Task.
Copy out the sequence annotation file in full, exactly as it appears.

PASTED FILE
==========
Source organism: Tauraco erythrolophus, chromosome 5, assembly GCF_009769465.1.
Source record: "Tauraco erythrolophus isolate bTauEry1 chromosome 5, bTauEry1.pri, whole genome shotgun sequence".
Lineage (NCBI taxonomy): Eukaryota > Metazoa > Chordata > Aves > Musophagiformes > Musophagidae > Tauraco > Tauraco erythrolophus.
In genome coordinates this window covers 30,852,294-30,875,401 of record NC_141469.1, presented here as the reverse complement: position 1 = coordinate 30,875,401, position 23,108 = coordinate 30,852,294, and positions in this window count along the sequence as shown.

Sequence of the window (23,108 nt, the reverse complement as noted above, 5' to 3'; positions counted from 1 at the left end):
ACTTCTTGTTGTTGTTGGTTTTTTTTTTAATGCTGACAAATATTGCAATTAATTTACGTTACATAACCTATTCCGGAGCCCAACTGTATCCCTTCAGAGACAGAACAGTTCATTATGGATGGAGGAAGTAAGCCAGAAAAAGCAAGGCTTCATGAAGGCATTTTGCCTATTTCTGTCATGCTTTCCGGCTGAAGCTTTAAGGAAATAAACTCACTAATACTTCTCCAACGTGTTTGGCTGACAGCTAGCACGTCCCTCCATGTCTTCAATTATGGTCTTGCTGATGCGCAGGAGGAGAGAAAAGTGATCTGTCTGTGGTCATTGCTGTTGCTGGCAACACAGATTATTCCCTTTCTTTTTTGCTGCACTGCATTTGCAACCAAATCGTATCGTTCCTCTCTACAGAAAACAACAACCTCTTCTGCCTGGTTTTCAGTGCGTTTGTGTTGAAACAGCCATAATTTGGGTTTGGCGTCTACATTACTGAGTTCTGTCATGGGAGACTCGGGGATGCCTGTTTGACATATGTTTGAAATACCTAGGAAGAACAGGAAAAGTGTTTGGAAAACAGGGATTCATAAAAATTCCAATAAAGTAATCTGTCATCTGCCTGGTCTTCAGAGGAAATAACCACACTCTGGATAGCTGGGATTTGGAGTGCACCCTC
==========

Source organism: Tauraco erythrolophus, chromosome 5, assembly GCF_009769465.1.
Source record: "Tauraco erythrolophus isolate bTauEry1 chromosome 5, bTauEry1.pri, whole genome shotgun sequence".
Lineage (NCBI taxonomy): Eukaryota > Metazoa > Chordata > Aves > Musophagiformes > Musophagidae > Tauraco > Tauraco erythrolophus.
In genome coordinates this window covers 30,852,294-30,875,401 of record NC_141469.1, presented here as the reverse complement: position 1 = coordinate 30,875,401, position 23,108 = coordinate 30,852,294, and positions in this window count along the sequence as shown.

Sequence of the window (23,108 nt, the reverse complement as noted above, 5' to 3'; positions counted from 1 at the left end):
ACTTCTTGTTGTTGTTGGTTTTTTTTTTAATGCTGACAAATATTGCAATTAATTTACGTTACATAACCTATTCCGGAGCCCAACTGTATCCCTTCAGAGACAGAACAGTTCATTATGGATGGAGGAAGTAAGCCAGAAAAAGCAAGGCTTCATGAAGGCATTTTGCCTATTTCTGTCATGCTTTCCGGCTGAAGCTTTAAGGAAATAAACTCACTAATACTTCTCCAACGTGTTTGGCTGACAGCTAGCACGTCCCTCCATGTCTTCAATTATGGTCTTGCTGATGCGCAGGAGGAGAGAAAAGTGATCTGTCTGTGGTCATTGCTGTTGCTGGCAACACAGATTATTCCCTTTCTTTTTTGCTGCACTGCATTTGCAACCAAATCGTATCGTTCCTCTCTACAGAAAACAACAACCTCTTCTGCCTGGTTTTCAGTGCGTTTGTGTTGAAACAGCCATAATTTGGGTTTGGCGTCTACATTACTGAGTTCTGTCATGGGAGACTCGGGGATGCCTGTTTGACATATGTTTGAAATACCTAGGAAGAACAGGAAAAGTGTTTGGAAAACAGGGATTCATAAAAATTCCAATAAAGTAATCTGTCATCTGCCTGGTCTTCAGAGGAAATAACCACACTCTGGATAGCTGGGATTTGGAGTGCACCCTC